If you or someone you know may be struggling with a substance use disorder, speak to an addiction treatment specialist at Serenity at Summit to learn more about the treatment options that are available to you. Call 844-432-0416 to hear more about how detox and therapy options can be tailored to your specific needs. Addiction is a chronic disease that can be difficult to overcome without help. But when it’s effectively addressed, you may be able to achieve long lasting sobriety. Call anytime to take the first steps on your road to recovery today.
American Psychiatric Association. (2017, January). What Is Addiction? Retrieved from https://www.psychiatry.org/patients-families/addiction/what-is-addiction
ASAM. (n.d.). What is the ASAM Criteria? Retrieved from https://www.asam.org/resources/the-asam-criteria/about
Dodes, L., M.D. (2012, April 22). Why There Is Lunacy, Literally, In 28-day Rehabs. Retrieved from https://www.psychologytoday.com/us/blog/the-heart-addiction/201204/why-there-is-lunacy-literally-in-28-day-rehabs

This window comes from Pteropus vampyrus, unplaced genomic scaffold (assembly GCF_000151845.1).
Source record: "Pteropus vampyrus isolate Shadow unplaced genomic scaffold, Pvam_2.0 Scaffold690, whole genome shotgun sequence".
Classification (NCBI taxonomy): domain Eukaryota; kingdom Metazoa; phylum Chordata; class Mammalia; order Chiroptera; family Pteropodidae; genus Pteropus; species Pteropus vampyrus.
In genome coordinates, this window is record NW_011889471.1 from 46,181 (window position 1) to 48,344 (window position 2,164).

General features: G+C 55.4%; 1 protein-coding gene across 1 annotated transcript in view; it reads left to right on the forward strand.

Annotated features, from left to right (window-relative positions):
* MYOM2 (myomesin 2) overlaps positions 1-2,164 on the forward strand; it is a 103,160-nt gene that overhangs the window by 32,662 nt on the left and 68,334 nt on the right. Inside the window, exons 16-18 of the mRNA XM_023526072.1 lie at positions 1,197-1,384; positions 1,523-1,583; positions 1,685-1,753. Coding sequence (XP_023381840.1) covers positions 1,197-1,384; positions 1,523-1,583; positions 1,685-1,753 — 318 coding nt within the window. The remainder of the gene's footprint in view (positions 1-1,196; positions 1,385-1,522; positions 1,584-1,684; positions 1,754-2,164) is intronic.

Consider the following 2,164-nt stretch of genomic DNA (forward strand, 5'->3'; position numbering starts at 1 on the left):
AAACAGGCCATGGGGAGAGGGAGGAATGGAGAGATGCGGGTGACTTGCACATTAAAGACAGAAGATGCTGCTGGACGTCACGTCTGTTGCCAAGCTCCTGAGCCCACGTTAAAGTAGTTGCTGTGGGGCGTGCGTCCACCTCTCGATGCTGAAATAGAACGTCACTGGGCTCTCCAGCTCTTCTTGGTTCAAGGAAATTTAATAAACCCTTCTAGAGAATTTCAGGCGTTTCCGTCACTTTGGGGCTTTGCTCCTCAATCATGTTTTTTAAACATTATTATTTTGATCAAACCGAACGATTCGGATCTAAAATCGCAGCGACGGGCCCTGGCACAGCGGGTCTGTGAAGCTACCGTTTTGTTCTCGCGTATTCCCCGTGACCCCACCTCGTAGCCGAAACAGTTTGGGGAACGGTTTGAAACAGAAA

National Institute on Drug Abuse. (2013, June). 5. How do 12-step or similar recovery programs fit into drug addiction treatment? Retrieved from https://www.drugabuse.gov/publications/seeking-drug-abuse-treatment/5-how-do-12-step-or-similar-recovery-programs-fit-drug-addiction-treatment
National Institute on Drug Abuse. (2016, February). 7: Duration of treatment. Retrieved from https://www.drugabuse.gov/publications/teaching-packets/understanding-drug-abuse-addiction/section-iii/6-duration-treatment